In this blog, we will discuss the key ingredients for a great chart. We will highlight the Data Science Dojo session held by Nick Desbarats.
We are living in an era where many big & small businesses rely on data for taking crucial decisions. Businesses are trying to collect as much data as possible to generate meaningful insights for optimizing customer experiences, improving business processes, and much more. One of the major mistakes that organizations make is that they fail to extract accurate insights from their data.
As we all have heard “data tells a story” but extracting a story out of data is a valuable skill. Data storytelling can be immensely beneficial for organizations if done correctly, the most popular way of data storytelling is through visualization. Data visualization is often seen as an easy and non-critical task but, it’s a complex and thoughtful process.
Realizing the importance of data visualization and understanding the potential mistakes made by users, Data Science Dojo held a session on “The Seven Ingredients in Every Great Chart” by Nick Desbarats. Nick has been an instructor for data visualization for many around the world, and he has been doing it for years.
He conducted this session intending to highlight the impact of data visualization and how the lack of understanding of the subject can negatively affect the audience. He also highlighted his main concern related to the use of wrong charts which often leaves the audience unsure & confused. It often leaves them unsure while misleading them to wrong conclusions.
In this talk he shed light on seven considerations that you need to make once you start working with charts, it will help you deliver the right message and display the complete picture. The seven secrets of Nick’s success charts are:
1. Software for data visualization
Good knowledge of the software/s of data visualization is important, the more familiar you are with the software the more insightful charts you will be able to construct. All software including Excel, Tableau, PowerBI, etc. have unique features & capabilities. It is necessary to understand which tool best fits your needs, one tool might be better at expressing your data as compared to others when you are aware of each you can drive the most benefit out of it.
2. Data types
There are always different types of data that we are dealing with, and we all know that we customize our charts as per our data for example: when plotting categorical datasets, you can use pie charts while for numerical data you can use scatterplots.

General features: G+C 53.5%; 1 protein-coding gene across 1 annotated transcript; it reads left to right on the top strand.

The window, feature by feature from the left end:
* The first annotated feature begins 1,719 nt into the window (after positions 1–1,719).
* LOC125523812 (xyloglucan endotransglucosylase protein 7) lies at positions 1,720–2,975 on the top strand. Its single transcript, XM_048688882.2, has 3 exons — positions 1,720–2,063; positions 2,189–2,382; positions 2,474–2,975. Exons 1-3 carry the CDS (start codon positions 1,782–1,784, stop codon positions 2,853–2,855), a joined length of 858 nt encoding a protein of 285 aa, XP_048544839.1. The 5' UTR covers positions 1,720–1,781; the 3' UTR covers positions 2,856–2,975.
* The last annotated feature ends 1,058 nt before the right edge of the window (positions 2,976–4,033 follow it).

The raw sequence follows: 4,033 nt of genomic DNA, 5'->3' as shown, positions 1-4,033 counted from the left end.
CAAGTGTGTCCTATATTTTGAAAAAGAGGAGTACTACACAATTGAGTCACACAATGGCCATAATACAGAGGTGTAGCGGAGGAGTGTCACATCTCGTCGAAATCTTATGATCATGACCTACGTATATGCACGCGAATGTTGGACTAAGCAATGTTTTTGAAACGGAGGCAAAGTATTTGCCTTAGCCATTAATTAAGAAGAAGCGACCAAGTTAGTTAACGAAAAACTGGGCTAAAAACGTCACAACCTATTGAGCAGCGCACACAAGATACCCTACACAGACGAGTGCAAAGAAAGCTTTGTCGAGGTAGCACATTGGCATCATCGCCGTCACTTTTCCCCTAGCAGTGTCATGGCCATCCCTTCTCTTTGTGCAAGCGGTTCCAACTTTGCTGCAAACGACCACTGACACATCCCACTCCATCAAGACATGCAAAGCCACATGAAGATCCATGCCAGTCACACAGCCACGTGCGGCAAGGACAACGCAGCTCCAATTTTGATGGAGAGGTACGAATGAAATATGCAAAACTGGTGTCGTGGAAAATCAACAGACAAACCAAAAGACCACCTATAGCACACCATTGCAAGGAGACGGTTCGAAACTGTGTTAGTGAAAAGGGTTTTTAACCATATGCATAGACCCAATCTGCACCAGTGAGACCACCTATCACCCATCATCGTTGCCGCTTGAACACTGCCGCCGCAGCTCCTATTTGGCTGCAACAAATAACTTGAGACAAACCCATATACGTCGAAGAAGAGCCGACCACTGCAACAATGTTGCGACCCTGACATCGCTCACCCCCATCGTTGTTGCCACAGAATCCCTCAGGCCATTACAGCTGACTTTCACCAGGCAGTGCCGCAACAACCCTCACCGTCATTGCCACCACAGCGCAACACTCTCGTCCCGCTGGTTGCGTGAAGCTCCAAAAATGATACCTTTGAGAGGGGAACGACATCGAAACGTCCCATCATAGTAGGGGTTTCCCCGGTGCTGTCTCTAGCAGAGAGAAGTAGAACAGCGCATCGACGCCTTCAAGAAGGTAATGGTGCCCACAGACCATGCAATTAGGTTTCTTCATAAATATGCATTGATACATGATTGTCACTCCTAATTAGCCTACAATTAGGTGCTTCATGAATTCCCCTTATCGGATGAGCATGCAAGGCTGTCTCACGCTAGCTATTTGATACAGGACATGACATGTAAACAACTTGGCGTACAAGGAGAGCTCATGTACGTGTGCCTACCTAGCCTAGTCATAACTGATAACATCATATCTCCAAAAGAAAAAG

The problem is that there are a large number of chart types so you can eliminate a few based on your data type and still you are left with a good number of choices to choose from. We cannot get to a single answer about which chart to use for our data, which brings us to our next point.
3. Ask the right question
To understand the type of chart that would work best for your data, you need to first ask the right question. What you are trying to derive from the data, and what you want your chart to say about the data.
A brilliant example was shared by Nick where he showed the same data collected over time in different regions and arranged them in different chart formats as per the question he was trying to answer.
4. Chart formatting
Even if you are asking the right question, selecting the right chart is still a subjective question that would differ from one person to another as per their preference. To counter this, some practices are formed as a decision tree to help you reach the right chart for your question, this is what is included in spelling and grammar. A few more that fall under this are
- Formatting scales: this means using the right scale as per the data and there are some practices to follow
- Color palette: Using the right colors for depicting the data and there are best practices on when to use the sequential or categorial color palette
- For more, you can read Data Visualization: Chart Dos and Don’ts
5. Knowing your audience and domain
When you are working with charts, the things you need to be careful about are your audience and domain. You need to understand what aspect of your insights the audience will be interested in. You must look at several factors regarding the audience when designing your presentation such as:
their priorities/concerns, the context of data they have, the insights that will be for them, their level of understanding of graphs & data, and much more.
For instance, the data you will be presenting in front of board members will give a high-level overview while in weekly department meetings you will be more focused on nitty-gitties.
6. Statistical know-how
Basic knowledge of statistics will help avoid common mistakes that people usually make. In the talk, Nick pointed out some commonly seen statistical errors such as:
- Focusing on averages only, not distributions
- Working with means where medians values are required
- Calculate percentage increase/decrease wrong
- Confusing causation and correlation
- Failing to show uncertainty
- Applying trendlines incorrectly
- Disregarding meaningful outliers
7. Data handling
When we are working with data, we should be aware of the context. For example, where the data is coming from, and how the data is collected and filtered. We should also know all the limitations and problems with data. This helps in creating and presenting charts in a better manner.
Check out this amazing Data Storytelling session by Data Science Dojo
Learn more about seven ingredients
Working on charts with these seven considerations will help you present your data better, Also, it will be easier for the audience to grab the essence of it. You can learn more about data visualization through free talks and crash courses.